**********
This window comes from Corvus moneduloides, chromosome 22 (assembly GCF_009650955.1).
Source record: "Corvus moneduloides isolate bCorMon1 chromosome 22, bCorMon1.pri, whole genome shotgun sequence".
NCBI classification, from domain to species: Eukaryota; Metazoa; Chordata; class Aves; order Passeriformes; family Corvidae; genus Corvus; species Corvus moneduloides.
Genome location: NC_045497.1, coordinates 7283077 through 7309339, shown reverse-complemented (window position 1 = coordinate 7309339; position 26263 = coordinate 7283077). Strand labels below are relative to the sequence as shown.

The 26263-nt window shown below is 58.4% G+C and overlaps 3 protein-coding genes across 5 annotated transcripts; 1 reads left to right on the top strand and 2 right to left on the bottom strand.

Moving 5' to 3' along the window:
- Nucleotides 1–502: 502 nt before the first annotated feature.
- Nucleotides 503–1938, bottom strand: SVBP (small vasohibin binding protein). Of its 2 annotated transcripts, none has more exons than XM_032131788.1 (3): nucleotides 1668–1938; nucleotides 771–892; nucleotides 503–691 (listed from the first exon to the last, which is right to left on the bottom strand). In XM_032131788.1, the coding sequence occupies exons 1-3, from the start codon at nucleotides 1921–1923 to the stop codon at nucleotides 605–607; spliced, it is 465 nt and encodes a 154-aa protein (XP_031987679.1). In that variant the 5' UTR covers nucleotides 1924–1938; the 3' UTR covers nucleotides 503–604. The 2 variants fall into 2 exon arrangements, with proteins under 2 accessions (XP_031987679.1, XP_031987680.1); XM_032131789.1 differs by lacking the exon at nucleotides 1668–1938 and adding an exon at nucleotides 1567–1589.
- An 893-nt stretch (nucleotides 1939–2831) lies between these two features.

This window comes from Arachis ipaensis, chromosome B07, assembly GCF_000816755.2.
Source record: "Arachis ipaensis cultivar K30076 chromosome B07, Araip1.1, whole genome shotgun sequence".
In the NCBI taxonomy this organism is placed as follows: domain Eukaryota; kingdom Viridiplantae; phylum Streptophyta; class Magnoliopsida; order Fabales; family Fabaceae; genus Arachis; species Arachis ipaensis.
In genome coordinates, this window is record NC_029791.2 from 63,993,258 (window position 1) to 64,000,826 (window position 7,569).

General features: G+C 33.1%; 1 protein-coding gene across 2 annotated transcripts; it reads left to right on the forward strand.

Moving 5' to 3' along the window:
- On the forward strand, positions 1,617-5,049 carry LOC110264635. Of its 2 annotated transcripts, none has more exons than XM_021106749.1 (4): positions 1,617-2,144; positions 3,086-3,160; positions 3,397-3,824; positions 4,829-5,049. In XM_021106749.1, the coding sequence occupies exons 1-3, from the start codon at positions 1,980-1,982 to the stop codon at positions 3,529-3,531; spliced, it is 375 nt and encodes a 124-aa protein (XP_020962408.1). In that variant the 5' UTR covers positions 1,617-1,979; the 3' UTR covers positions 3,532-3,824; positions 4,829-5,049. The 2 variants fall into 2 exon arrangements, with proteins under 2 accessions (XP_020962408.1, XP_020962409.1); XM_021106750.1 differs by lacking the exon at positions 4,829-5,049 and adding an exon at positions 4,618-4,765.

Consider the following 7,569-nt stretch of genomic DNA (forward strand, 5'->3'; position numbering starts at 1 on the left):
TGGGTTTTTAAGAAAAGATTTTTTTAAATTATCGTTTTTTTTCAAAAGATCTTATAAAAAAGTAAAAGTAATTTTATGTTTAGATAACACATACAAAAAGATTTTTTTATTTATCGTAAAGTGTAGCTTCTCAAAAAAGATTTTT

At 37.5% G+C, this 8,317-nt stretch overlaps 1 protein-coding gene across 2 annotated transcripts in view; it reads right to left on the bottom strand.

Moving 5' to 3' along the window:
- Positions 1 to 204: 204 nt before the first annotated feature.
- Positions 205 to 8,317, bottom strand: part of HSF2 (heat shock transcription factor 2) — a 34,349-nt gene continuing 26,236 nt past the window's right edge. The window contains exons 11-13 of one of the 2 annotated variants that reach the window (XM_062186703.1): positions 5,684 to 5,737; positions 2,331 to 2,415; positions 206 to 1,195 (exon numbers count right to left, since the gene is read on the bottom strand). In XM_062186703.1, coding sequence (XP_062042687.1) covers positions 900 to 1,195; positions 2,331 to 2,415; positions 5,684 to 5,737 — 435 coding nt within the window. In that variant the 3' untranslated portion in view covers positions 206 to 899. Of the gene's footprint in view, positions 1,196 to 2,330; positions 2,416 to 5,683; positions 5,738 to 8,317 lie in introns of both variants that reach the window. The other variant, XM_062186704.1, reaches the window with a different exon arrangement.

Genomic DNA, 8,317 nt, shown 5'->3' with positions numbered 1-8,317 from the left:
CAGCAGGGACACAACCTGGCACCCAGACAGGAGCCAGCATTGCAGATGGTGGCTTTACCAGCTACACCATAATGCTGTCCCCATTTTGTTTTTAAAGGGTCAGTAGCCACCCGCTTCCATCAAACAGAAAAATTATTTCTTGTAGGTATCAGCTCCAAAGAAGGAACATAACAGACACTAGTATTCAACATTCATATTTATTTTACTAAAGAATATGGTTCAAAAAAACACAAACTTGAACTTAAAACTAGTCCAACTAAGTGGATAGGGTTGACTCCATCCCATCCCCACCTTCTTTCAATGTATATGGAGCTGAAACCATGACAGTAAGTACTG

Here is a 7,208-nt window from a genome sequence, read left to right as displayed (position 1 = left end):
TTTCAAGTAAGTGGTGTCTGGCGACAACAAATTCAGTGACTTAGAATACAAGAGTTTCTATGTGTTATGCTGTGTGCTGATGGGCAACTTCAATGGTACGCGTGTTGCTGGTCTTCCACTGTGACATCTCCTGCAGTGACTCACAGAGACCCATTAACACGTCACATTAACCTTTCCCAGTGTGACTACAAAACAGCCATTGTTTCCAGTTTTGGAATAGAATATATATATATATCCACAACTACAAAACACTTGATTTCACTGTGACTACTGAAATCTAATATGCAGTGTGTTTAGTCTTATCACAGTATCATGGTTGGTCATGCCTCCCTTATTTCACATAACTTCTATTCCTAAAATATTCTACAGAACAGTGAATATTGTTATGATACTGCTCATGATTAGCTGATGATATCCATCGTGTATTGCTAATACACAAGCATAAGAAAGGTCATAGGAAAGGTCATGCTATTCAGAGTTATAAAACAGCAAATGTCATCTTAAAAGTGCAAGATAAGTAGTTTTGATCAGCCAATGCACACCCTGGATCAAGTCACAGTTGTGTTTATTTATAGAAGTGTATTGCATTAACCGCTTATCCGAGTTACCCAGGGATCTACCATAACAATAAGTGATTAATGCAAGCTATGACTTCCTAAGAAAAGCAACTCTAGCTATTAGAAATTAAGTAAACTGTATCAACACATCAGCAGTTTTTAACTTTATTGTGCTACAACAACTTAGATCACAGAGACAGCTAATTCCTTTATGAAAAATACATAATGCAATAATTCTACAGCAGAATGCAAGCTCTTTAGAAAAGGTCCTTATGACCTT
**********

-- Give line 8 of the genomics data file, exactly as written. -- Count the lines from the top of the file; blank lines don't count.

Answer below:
- Nucleotides 503–1938, bottom strand: SVBP (small vasohibin binding protein). Of its 2 annotated transcripts, none has more exons than XM_032131788.1 (3): nucleotides 1668–1938; nucleotides 771–892; nucleotides 503–691 (listed from the first exon to the last, which is right to left on the bottom strand). In XM_032131788.1, the coding sequence occupies exons 1-3, from the start codon at nucleotides 1921–1923 to the stop codon at nucleotides 605–607; spliced, it is 465 nt and encodes a 154-aa protein (XP_031987679.1). In that variant the 5' UTR covers nucleotides 1924–1938; the 3' UTR covers nucleotides 503–604. The 2 variants fall into 2 exon arrangements, with proteins under 2 accessions (XP_031987679.1, XP_031987680.1); XM_032131789.1 differs by lacking the exon at nucleotides 1668–1938 and adding an exon at nucleotides 1567–1589.